MyISAM engine conversion to InnoDB in RDS

Hello there!

If you are familiar with RDS and especially with MySQL running on RDS you may already know but for me this was a new thing that I missed when setting up and importing an existing database to MySQL.
AWS documentation clearly states to achieve a robust backup solution – in terms of restore options and data integrity – with MySQL running MyISAM engine is a big no-no. However if you fail to convert the database and attached tables to InnoDB upon setup and enabled auto-backups of your DB then you will be presented with the following warning after each scheduled backup.

“DB instance ‘yourservername’ contains MyISAM tables that have not been migrated to InnoDB. These tables can impact your ability to perform point-in-time restores. Consider converting these tables to InnoDB”

Further information/explanation found under “Automated Backups with Unsupported MySQL Storage Engines” section

Let’s get our hands dirty and fix this shall we?!

First of all need to establish a connection to the MySQL server. Easiest would be to jump on it from another server within the same VPC that has access to the private subnet – strongly recommend to keep the DB server in a private subnet with no NAT or route out to the internet. AWS takes care of the patching and running of the underlying instance anyways so it has no need to connect out – your setup and mileage may vary though.

From bash type mysql -h 'rds-server-dns-name-without-port' -u 'username' -p and then press Enter. It will prompt for the password enter it and press Enter again.

Once logged in let’s check if AWS was right in thinking some DBs were running MyISAM engine in MySQL. There are multiple ways doing this I used the following script.

SELECT TABLE_SCHEMA as DbName ,TABLE_NAME as TableName ,ENGINE as Engine FROM informatENGINE='MyISAM' AND TABLE_SCHEMA NOT IN('mysql','information_schema','performance_schema');

This query will search for all tables in all DBs except the three mentioned in brackets; mysql, information_schema, performance_schema.

InnoDB MyISAM tables

Now you can go ahead and ALTER the tables manually one by one. Given there are 17 tables this should not be too bad but what happens if there are more than that and we don’t have the time or will to do it manually? Well let’s script it!
I found a very useful script online and tweaked it a little bit to suit my setup better.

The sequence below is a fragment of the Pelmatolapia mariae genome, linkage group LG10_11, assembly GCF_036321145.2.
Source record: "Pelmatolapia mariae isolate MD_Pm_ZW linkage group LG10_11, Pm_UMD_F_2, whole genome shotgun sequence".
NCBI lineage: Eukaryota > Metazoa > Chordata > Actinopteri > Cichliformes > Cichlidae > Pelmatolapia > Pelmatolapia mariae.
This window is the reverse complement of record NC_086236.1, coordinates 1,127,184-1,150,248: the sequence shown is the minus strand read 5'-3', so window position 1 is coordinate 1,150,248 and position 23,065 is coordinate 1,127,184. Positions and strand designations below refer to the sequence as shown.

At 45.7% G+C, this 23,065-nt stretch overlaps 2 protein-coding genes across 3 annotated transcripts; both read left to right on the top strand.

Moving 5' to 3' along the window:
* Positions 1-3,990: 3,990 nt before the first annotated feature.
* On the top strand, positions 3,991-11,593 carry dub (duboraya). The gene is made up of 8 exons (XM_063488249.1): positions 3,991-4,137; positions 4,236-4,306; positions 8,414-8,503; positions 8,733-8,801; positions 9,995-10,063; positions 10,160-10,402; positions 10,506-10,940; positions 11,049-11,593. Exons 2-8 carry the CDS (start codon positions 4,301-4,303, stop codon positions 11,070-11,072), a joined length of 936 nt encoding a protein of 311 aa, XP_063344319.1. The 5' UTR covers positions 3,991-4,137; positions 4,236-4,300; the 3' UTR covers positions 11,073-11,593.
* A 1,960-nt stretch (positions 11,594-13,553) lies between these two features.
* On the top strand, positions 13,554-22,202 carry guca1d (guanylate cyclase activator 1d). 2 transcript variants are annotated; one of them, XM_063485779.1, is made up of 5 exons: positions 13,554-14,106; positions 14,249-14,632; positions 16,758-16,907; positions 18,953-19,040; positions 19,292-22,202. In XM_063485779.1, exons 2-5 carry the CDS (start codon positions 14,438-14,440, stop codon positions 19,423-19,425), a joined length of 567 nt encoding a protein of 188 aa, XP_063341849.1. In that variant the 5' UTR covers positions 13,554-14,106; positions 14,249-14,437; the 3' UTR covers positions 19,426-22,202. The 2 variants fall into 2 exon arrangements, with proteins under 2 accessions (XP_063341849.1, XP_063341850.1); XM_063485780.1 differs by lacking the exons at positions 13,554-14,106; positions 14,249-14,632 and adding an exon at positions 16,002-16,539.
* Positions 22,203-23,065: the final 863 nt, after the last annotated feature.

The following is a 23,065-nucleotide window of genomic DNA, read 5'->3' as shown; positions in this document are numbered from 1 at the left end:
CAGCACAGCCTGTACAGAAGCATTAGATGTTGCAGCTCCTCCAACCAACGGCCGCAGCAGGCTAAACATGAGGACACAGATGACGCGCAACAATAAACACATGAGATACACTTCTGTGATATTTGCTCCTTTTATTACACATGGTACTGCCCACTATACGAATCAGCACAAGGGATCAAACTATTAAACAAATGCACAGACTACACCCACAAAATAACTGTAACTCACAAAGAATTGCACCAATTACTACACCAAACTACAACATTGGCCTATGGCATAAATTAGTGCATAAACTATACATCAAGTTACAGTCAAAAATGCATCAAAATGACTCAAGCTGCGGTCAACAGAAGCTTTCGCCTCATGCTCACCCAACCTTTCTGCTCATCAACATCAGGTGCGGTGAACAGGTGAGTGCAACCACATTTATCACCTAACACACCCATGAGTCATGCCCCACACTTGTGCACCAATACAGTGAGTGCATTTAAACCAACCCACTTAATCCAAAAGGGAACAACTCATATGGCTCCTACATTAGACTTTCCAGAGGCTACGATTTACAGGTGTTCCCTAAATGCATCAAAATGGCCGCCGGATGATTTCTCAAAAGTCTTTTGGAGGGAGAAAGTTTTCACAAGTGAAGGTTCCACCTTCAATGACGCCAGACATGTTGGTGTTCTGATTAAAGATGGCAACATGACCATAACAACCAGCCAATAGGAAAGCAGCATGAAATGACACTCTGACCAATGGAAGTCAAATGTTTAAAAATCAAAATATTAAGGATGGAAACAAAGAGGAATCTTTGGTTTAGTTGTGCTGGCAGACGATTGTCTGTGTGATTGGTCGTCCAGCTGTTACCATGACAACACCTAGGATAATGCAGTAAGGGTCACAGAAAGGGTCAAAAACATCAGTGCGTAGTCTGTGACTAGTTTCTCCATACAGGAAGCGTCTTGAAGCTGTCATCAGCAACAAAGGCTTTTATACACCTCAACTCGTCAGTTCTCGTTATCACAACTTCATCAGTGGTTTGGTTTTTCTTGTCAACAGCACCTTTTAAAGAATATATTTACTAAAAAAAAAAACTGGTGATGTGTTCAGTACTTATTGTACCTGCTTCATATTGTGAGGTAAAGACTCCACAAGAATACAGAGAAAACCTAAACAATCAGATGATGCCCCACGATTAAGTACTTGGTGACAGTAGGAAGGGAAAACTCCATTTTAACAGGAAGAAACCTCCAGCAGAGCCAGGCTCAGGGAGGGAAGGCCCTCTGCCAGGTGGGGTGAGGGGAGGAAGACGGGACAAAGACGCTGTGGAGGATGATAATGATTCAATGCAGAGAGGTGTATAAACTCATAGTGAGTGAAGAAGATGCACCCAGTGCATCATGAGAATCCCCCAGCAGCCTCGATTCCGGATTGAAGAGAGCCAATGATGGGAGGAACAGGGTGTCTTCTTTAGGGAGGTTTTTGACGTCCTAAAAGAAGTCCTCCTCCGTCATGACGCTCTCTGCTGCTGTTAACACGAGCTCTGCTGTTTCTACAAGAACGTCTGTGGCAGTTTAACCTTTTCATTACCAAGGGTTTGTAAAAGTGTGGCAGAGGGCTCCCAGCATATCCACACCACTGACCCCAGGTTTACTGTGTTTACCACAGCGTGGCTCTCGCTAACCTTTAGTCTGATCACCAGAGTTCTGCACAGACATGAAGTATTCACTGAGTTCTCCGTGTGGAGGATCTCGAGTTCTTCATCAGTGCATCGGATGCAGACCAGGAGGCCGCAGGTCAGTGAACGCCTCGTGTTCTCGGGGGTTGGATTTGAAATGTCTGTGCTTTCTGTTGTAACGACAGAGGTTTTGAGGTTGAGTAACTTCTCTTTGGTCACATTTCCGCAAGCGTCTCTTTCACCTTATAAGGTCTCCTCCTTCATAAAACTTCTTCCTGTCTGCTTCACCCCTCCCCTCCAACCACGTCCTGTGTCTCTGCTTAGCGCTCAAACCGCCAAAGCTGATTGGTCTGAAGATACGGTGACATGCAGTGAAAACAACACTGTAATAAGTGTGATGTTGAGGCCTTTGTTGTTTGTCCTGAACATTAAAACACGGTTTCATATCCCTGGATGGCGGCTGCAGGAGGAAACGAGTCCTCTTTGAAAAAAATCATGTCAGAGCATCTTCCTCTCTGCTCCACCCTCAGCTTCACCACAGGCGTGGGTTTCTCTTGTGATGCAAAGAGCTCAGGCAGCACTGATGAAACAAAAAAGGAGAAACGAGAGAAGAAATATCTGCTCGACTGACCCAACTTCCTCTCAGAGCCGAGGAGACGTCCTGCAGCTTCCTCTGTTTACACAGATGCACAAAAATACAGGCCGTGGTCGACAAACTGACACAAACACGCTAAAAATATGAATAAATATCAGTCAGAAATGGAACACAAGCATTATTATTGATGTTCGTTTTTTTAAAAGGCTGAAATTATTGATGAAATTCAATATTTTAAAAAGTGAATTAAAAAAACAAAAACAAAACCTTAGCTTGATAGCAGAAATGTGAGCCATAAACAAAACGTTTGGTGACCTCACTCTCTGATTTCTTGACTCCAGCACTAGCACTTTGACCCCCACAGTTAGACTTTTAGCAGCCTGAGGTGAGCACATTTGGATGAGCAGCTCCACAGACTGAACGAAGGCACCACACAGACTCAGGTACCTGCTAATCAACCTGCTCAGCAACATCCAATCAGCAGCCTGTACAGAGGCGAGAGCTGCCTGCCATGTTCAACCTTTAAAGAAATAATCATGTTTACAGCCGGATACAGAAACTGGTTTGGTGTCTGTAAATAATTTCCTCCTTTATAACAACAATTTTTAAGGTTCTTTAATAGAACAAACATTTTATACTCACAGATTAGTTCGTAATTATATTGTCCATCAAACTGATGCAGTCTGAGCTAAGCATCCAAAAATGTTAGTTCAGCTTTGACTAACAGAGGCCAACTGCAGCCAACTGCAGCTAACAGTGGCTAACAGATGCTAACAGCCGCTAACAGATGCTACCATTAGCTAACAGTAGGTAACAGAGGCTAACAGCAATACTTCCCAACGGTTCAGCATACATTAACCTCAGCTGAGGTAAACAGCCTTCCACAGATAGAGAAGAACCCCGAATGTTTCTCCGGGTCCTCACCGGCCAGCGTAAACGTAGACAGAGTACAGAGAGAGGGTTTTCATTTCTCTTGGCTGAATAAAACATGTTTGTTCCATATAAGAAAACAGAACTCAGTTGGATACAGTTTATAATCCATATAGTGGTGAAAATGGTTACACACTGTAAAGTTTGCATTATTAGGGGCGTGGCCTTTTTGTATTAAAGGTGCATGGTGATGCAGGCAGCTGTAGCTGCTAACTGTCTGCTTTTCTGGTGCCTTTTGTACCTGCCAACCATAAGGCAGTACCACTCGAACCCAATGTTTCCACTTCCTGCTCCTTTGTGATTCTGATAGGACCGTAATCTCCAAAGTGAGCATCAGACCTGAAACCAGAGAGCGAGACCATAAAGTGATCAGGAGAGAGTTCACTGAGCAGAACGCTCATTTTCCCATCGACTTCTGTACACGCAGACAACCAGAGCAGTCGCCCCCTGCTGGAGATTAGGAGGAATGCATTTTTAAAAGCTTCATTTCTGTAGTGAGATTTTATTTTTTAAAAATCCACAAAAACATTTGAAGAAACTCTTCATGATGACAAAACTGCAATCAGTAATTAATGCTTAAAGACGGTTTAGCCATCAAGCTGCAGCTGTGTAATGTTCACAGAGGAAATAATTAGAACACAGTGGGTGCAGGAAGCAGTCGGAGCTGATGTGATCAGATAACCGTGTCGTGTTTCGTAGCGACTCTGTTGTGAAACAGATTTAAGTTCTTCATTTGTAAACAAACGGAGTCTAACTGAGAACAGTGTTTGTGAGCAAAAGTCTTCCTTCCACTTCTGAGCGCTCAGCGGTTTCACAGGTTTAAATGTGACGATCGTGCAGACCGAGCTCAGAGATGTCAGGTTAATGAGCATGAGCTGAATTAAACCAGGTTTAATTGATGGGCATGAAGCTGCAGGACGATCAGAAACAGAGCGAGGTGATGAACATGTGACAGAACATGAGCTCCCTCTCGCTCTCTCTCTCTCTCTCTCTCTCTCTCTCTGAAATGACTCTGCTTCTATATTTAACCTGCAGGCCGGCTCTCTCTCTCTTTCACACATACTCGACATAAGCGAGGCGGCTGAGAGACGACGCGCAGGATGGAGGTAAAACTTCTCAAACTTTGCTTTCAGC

# Converts all MyISAM tables in all databases to InnoDB
MYSQL_PASS='your password here'
# Leave everything as is below
set -u
# MySQL command we will use
MYSQL_COMMAND="mysql -s -u "$MYSQL_USER" --password="$MYSQL_PASS" -h $MYSQL_HOST"
# get a list of databases if we want to convert all databases
if [ "$DATABASES" == "ALL" ] ; then
DATABASES=$(echo "SHOW DATABASES" | $MYSQL_COMMAND | egrep -v '(performance_schema|information_schema|mysql)')
echo Converting $DATABASE
# Check if the table is MyISAM (we don't want to convert InnoDB tables over and over again)
for TABLE in $TABLES ; do
echo Converting MyISAM $TABLE to InnoDB
if [ "x$TABLES" = "x" ] ; then
echo No MyISAM tables found in $DATABASE database

Feel free to copy the whole lot and tweak it to suit you and save it as a shell file.
When done logon to a server that has access to the RDS instance and run the script bash You will get a few Warning messages as your password is hardcoded in the program but it will complete nonetheless.
The output will show in which DB MyISAM engine was found. With the list of affected DBs let’s connect back to MySQL with the first command mysql -h 'rds-server-dns-name-without-port' -u 'username' -p.

This time let’s query the databases directly SELECT TABLE_NAME, ENGINE FROM information_schema.tables WHERE TABLE_SCHEMA = 'database_name';

MySQL query showing InnoDB tables

To confirm the conversion worked start a manual snapshot and check if it gives any warnings in the console.

RDS snapshot completed

Feel free to send me a message or leave a comment if you found this helpful. Thanks!

Disclaimer here!

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